There are few things cuter or more joy-inducing than dogs. Their ability to connect with humans — uncanny. Their cuddling prowess — unparalleled. And their positive effects on health — pretty darn undeniable. Scientific studies have shown that simply petting a pup increases one’s output of the feel-good hormones serotonin, oxytocin and prolactin, in turn reducing anxiety and loneliness and amplifying comfort and mental stimulation. Spending time with furry friends can also help lower blood pressure, mitigate pain and, in some instances, even dial down the need for medication.
At Rady Children’s Hospital-San Diego, our philanthropically funded PetSmart Paws for Hope program applies these findings to improving patients’ lives through one-on-one visits tailored to their unique needs, both emotional and medical. Through about 15,000 encounters each year, more than 30 dogs and their human counterparts work tirelessly to bring smiles, laughter and a greater sense of well-being to our patients and their loved ones. And, fun fact: Many of these doggedly devoted (see what we did there?) volunteers also happen to be Rady Children’s employees and their pets. Meet a few — both two- and four-legged — now!
Dr. Duthie and Tank
- Human: Susan Duthie, M.D., critical care physician in the pediatric intensive care unit (PICU)
- Dog: Tank the golden retriever, 6
- Years volunteering: About five
“[Tank and I] started a pilot program of having the dogs visit the PICU … which has now turned into a regular thing for a select group of dogs,” says Dr. Duthie, who also escorts other therapy dogs when Tank isn’t on duty.
“Volunteering with Tank is so much fun — the kids love the way he snuggles with them and cuddles and basically lets them do whatever they want. He also does a couple of tricks, which usually makes them laugh. He has a particular affinity for the oncology patients, and there have been a few who will let no one visit when they aren’t feeling well — unless it’s Tank.
One boy wouldn’t stop crying (the whole extended family was in the room, also very upset). Tank came in and, slowly but surely, the boy warmed up to him, let him up on the bed and the next thing I knew, the whole family was smiling and petting Tank and laughing. A month later when he left the hospital after finishing his first round of chemotherapy, his mom told me that Tank was one of the angels they met while in the hospital and wanted to take his picture with all the family.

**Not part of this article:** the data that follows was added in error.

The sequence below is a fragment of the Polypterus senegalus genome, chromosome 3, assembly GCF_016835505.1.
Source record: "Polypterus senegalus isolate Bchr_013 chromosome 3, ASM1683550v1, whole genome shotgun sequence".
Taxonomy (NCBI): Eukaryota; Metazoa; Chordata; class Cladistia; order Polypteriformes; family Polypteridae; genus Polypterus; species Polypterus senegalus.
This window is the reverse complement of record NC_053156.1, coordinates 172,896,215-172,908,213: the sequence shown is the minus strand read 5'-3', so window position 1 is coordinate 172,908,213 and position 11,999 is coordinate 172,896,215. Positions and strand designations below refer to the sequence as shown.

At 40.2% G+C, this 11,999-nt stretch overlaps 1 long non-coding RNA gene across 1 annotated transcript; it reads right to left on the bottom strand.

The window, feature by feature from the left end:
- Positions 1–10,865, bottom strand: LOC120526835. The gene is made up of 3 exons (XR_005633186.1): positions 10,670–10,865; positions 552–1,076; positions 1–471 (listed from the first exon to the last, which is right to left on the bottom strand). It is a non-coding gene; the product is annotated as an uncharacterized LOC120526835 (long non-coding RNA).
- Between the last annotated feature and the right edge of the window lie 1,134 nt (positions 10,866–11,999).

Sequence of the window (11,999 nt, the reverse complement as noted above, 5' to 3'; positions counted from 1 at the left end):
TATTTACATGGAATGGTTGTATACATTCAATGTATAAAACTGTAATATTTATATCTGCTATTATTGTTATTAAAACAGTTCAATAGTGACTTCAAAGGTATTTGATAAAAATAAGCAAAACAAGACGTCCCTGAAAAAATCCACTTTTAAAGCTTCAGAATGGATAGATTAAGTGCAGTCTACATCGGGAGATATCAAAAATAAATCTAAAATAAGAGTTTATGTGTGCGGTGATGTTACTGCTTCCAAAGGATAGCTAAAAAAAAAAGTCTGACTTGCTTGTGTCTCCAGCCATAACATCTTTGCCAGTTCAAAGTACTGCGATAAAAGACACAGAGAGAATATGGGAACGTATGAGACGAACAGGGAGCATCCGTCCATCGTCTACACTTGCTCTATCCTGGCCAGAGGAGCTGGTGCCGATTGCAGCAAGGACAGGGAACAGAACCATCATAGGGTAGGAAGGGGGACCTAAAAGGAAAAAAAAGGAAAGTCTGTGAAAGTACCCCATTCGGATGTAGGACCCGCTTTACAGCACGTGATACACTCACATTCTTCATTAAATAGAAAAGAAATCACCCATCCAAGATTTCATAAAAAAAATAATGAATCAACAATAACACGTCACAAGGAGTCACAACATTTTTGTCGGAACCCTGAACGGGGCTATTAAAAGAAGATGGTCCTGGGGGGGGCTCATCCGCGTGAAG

Volunteering has given me a completely different and better relationship with some of our PICU families since they get to know me as Tank’s mom often before they know me as their doctor … I couldn’t love volunteering with Tank more.”
Kristin and Ollie
- Human: Kristin Gist, senior director of Developmental Services
- Dog: Ollie the goldendoodle, 3
- Years volunteering: Two
“[Kids] describe Ollie as a ‘cloud with legs,’” Kristin comments. “They like to snuggle with him in their beds or have him put his paws up on their bed or chair or wheelchair. The nurses, doctors and … EVS staff love to see Ollie … they all want their dog hugs, too!
Therapists [in Developmental Services] might be working with a child who is crying and not wanting to walk or dress themselves as part of their therapy. When Ollie walks in, the mood changes almost instantly! They will get dressed so he can get on their bed, or they will take a walk … or go outside the room in their wheelchair and hold the leash with me. It’s so gratifying to see the children go from crying to smiling after a few Ollie hugs. The dogs take their mind off their pain.
The teens on the Medical Behavioral Unit especially look forward to a dog visit. They are in the hospital for a while and get to know the dogs. They love to sit and pet the dog and chat about their own dogs, and often share pictures of their puppies with my escort, Cory, and me while we are there. The siblings … and the parents benefit, too!”
Annie and Hooligan, aka “Hooli”
- Human: Annie Lau, senior accounting analyst
- Dog: Hooli the goldendoodle, 5
- Years volunteering: Two
“Hooli likes to say, ‘hello,’ not only to the children but also to the family members. He loves stuffed toys so much and often tries to steal the children’s … his silly act brings laughter and smiles… we always warn the children to hide their toys! Sometimes, Hooli gets on the bed and lets the children pet him, and as he gets comfortable, it is hard to get him off when it’s time to leave!
Oftentimes, you don’t know what to say to sick children, and that’s why Hooli is good at what he does. When he walks into the room … you can just see how he lights up the children and brings smiles [to] their faces without having to say anything! You can see such a simple interaction … helping children forget their pain.”
We’re fortunate to have a wonderful base of volunteers who have stuck with their posts, and are not accepting applications for new canine therapy team members at this time. However, you can learn more about the program and catch an adorable dog’s-eye-view video of some of our pups in action on our website!